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There are many Buddhas. Buddha can mean the historical Buddha, who was born Prince Siddhartha Gotama in the foothills of the Himalayas over 2,500 years ago. Or Buddha can mean one who has achieved enlightenment. In this article, I'll give some information about the historical Buddha of this age: Shakyamuni Buddha.
This account begins:

Shakyamuni Buddha, the historical founder of Buddhism, was born in India 3,000 years ago. There are various opinions concerning the exact dates of his birth and death, but according to Buddhist tradition, he is said to have been born April 8, 1029 BC and died on February 15, 949 BC, although other Buddhist scholars place his birth five hundred years later. No definite conclusion has been reached.

Shakyamuni Buddha was the son of Shuddhodana, the king of the Shakyas, a small tribe whose kingdom was located in the foothills of the Himalayas south of what is now central Nepal fifteen miles from Kapilavastu. Shakya of Shakyamuni is taken from the name of this tribe and muni means sage or saint. His family name was Gautama (Best Cow) and his given name was Siddhartha (Goal Achieved) though some scholars say this is a title bestowed on him by later Buddhists in honor of the enlightenment he attained.

So it is evident that many Buddhists observe Buddha's historical birth on April 8, even though the exact date remains in question. Modern archeological and historical research do confirm that Prince Siddartha Gotama lived around this time.

Pilgrimages are made to Lumbini garden, reputedly the site of his birth. An early pilgrim was King Asoka who had much to do with proliferating Buddhism.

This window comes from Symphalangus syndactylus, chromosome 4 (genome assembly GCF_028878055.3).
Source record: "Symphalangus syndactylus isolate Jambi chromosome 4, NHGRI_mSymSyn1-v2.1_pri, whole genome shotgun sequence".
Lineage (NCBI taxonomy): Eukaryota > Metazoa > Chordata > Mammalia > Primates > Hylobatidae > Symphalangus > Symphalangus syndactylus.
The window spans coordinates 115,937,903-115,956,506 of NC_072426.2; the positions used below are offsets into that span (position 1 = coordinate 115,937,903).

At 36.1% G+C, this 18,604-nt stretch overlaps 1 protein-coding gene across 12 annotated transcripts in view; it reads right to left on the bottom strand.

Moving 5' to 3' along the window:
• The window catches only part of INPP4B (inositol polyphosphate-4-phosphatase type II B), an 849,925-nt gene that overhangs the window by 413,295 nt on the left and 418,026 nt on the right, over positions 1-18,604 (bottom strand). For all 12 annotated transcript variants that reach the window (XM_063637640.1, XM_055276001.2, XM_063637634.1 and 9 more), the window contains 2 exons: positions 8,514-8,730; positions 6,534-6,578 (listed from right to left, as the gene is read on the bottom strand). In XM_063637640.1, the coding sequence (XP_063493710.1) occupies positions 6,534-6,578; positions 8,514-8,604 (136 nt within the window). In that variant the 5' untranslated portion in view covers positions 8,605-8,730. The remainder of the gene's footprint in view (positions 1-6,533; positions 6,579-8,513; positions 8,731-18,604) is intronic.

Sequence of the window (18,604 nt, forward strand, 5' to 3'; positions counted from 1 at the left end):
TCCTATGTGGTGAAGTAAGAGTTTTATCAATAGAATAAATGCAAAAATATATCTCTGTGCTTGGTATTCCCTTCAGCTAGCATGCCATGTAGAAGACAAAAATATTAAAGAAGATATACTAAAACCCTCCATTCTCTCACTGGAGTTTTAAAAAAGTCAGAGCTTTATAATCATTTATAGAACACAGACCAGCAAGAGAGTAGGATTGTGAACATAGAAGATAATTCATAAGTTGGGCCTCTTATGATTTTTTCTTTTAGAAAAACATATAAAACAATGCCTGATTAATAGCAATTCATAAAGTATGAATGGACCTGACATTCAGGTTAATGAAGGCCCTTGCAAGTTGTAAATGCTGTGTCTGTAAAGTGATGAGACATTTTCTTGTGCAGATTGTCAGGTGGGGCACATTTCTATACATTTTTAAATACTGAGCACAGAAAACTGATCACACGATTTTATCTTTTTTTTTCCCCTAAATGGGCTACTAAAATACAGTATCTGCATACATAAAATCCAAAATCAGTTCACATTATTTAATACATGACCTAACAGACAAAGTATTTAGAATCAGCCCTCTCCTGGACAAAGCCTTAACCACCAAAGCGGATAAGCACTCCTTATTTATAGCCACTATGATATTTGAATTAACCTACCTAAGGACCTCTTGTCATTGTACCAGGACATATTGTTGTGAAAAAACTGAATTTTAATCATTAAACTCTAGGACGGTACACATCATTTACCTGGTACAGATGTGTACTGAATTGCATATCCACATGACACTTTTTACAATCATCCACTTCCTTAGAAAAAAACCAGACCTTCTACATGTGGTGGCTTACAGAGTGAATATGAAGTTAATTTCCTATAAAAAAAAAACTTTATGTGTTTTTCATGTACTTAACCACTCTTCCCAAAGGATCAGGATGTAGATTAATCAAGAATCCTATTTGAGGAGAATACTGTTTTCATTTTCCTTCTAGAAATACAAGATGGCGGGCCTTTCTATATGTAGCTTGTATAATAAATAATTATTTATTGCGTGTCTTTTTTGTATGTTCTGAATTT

Historical Places of the Buddha says of his birthplace:

Lumbini: This is the sacred place where the Buddha was born. It has been identified with the site of Rummindei in Nepal. Here there is an ancient shrine with an image representing his birth as Prince Siddhattha. At the site a pillar remains which is engraved with an inscription commemorating the Emperor Asoka's pilgrimage there in the twentieth year after his coronation. There are ruins of a number of monasteries from the time of Asoka.

Confusing to the Buddhist scholar are the many different terms for Buddha, and so many classical depictions of Buddha, each to represent different aspects of Buddhahood. For one thing, terminology changes as Buddhism spreads from India to Tibet and thence across northern China and down to southeast Asia, then to Japan and Korea.

There are Sanskrit terms used alongside the terms in each native country. For example, the same figure, the embodiment of compassion, is Avalokitshvara in Sanskrit, Chenrezig in Tibetan, and Kwanon in Japanese.

BUDDHA (Skt. = Tib. sangyé). Awakened one; person who has achieved enlightenment (Skt. bodhi, Tib. changch'ub). For the Mahayana, the concept of Buddhahood is extended from the historical Buddha Shakyamuni, he is seen as an emanation of a Buddha-nature (dharmakaya) underlying all phenomena. See TRIKAYA DOCTRINE. Within the Mahayana, there are numerous Buddha-forms, such as Amitabha, Akshobhya and Vairocana, and some of them can be encountered within meditation.